57F and the sunlight comes and goes. When it’s bright it’s *really* bright! You can tell Solstice is past. We got an inch and a fifth of rain yesterday and then another 1/5 of an inch since midnight. It’s dry, now, but we might get some rain in the late afternoon again.
Yesterday passed in a haze of tiredness for me. Tempus left me home again and I eventually toddled back to bed and crawled in for awhile. Once I got up I started packing again, and then managed to slip on something and fall in the kitchen. That put paid to much of anything happening for the rest of the afternoon. I had Tempus come after me when things got really slow so that we could work on the inventory at least. We got another chunk done.
Today is supposed to be more packing. I’m hoping that we can get the rest of the shelves down to the shop. Tempus is supposed to be running the longer paper route tonight. No clue how that’s going to go.
Today’s plant is the Rhododendron genus, specifically the wild rhodys that we have out here, that should be blooming in about 6 weeks, the Pacific rhododendron, Rhododendron macrophyllum.Rhodys have native forms in much of the world (not South America or Africa) They are one of the showiest of the flowers with hybrids and cultivars all over the place, including the azaleas which fall into this genus, but there are some that you wouldn’t recognize having almost no flowers at all! The plant is toxic to many animals and honey made from the plants will make you ill. http://en.wikipedia.org/wiki/RhododendronOur rhodys out here are lovely during their bloom time, when you see a hit of pink here and there along highways and trails and in the woods and then within days drifts and swathes and whole hillsides are pink! It’s a hardy plant, which grows well in disturbed places, particularly areas that were burned over. It will re-grow from the scorched roots! http://en.wikipedia.org/wiki/Rhododendron_macrophyllum – There aren’t any magickal references to rhododendrons that I’ve found, which doesn’t make any sense, since at least the cultivated ones are all over! Azaleas stand for Temperance in the language of flowers. Yellow rhododendron, native to Sibera, is use for rheumatism, gout and syphilis. My personal uses for them are for glamourie, beauty and outward show, but also for the learning to make these unnecessary by creating inward beauty and serenity. When these flowers are in season I use the fresh ones as a “notice me!” spell.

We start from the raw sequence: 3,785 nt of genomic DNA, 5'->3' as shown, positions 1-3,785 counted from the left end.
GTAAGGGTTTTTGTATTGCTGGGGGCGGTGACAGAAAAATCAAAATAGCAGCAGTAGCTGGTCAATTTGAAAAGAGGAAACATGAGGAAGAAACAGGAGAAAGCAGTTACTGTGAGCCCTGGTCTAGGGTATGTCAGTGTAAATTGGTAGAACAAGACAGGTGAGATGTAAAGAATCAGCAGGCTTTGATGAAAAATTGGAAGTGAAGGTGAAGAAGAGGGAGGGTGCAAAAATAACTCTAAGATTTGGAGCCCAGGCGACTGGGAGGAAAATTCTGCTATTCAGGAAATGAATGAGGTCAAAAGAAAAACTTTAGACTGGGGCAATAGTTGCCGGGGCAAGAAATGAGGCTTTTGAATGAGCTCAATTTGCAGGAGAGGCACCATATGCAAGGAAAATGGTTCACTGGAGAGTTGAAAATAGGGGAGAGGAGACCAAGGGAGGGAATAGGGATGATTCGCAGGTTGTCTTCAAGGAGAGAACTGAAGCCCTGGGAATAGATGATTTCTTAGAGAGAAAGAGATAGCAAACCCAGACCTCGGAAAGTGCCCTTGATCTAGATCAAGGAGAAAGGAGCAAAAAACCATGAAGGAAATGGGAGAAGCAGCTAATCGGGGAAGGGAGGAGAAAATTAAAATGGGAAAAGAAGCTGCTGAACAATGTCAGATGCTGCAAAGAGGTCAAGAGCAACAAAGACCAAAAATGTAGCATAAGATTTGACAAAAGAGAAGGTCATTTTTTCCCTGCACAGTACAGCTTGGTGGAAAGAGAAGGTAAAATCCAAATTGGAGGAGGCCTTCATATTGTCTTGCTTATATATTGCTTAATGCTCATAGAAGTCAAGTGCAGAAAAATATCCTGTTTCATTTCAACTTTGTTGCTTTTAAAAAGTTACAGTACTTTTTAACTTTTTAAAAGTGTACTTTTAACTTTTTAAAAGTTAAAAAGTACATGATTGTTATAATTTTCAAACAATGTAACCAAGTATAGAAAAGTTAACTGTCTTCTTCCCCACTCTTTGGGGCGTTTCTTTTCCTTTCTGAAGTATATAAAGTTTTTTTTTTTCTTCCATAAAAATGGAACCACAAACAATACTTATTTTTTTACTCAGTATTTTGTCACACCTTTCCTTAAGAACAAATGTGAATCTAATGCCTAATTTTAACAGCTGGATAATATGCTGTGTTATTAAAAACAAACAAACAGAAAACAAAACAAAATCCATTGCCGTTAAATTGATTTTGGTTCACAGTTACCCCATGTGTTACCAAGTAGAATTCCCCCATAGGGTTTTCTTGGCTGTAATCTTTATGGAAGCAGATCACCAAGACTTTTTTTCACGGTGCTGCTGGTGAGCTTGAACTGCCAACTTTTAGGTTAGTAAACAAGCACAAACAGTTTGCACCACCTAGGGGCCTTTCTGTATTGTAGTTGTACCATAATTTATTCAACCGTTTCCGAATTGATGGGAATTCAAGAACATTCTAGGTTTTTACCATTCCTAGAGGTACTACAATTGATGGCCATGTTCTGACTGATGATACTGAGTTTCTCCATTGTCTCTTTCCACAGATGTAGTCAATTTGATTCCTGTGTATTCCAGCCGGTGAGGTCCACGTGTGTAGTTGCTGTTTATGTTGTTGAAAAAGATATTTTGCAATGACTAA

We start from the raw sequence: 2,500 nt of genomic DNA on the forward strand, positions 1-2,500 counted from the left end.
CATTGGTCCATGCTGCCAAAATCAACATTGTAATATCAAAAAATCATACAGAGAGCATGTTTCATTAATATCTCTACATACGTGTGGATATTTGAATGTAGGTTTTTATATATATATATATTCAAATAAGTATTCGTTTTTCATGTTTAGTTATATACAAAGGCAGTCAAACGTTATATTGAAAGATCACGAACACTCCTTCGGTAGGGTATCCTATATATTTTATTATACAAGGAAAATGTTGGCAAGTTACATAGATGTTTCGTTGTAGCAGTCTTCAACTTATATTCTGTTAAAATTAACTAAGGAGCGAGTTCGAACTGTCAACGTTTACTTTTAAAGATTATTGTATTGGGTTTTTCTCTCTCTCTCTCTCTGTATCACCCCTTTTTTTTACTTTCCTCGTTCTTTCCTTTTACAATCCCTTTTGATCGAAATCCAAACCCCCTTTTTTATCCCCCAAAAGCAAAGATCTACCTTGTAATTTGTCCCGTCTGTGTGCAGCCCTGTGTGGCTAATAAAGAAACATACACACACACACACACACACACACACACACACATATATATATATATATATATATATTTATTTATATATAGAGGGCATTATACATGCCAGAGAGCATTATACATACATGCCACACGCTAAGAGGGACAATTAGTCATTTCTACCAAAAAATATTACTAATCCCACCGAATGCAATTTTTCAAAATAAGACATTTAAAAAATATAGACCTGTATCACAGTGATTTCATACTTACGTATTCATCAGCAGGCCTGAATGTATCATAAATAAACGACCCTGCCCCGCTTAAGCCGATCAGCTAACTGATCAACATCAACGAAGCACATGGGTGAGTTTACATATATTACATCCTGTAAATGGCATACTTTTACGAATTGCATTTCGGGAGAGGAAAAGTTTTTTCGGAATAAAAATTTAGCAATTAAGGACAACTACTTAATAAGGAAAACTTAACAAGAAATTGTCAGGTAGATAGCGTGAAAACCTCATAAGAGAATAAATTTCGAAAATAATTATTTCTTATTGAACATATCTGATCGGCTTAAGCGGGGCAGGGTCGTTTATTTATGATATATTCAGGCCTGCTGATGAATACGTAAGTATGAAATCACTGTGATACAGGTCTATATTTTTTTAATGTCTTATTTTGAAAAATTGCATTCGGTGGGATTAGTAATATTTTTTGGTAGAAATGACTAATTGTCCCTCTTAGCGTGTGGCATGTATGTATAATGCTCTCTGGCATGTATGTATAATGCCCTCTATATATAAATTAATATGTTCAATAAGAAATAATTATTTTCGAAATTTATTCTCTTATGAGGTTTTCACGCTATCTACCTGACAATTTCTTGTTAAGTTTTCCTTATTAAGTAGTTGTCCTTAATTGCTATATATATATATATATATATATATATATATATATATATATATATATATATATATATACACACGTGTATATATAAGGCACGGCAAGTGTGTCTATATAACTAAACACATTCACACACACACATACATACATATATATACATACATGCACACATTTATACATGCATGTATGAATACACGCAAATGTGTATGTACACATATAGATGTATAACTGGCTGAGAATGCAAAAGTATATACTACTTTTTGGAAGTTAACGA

Attis is one of the stranger gods that come out of the Mediterranean area. He is the consort of the mother goddess Cybele, whose worship was orgiastic and whose priests castrated themselves. This is the day that his image was hung from a tree and paraded into Rome. He pre-figures some of the odder stories about Jesus with his death and resurrection, birth from a virgin at the Winter Solstice, crucifixion, etc. Easter baskets with grass may have some odd connection with his rites. More on Attis here: http://en.wikipedia.org/wiki/Attis and on the feast here: http://en.wikipedia.org/wiki/Cybele#.27Holy_week.27_in_March
The shop opens at 11am. Spring hours are 11am-6pm Thursday through Monday, although the time that we’re there is drifting later with the longer days. Need something off hours? Give us a call at 541-563-7154 or Facebook or email at firstname.lastname@example.org If we’re supposed to be closed, but it looks like we’re there, try the door. If it’s open, the shop’s open! In case of bad weather, check here at the blog for updates, on our Facebook as Ancient Light, or call the shop.
Love & Light,
Today’s Astro & Calendar
Waxing Moon Magick – The waxing moon is for constructive magick, such as love, wealth, success, courage, friendship, luck or healthy, protection, divination. Any working that needs extra power, such as help finding a new job or healings for serious conditions, can be done now. Also, love, knowledge, legal undertakings, money and dreams. Phase ends at the Tide Change on 3/23 at 5:01am. Full Moon – The day of the day before and day after the true Full Moon. “And better it be when the moon is full!”! Prime time for rituals for prophecy, for spells to come to fruition, infusing health and wholeness, etc. A good time for invoking deity. FRUITION Manifesting goals, nurturing, passion, healing, strength, power. Workings on this day are for protection, divination. “extra power”, job hunting, healing serious conditions Also, love, knowledge, legal undertakings, money and dreams. God/dess Aspect: Mother/Abundance/Kingship – – Associated God/desses: Danu, Cerridwen, Gaia, Aphrodite, Isis, Jupiter, Amon-Ra. Phase ends on 3/24 at 5:01pm. Eclipses – Lunar eclipses always occur on the day of the Full Moon. Positive magicks should not be performed in these months until after the eclipse is over. – Associated God/esses: Kali, Shiva the Destroyer.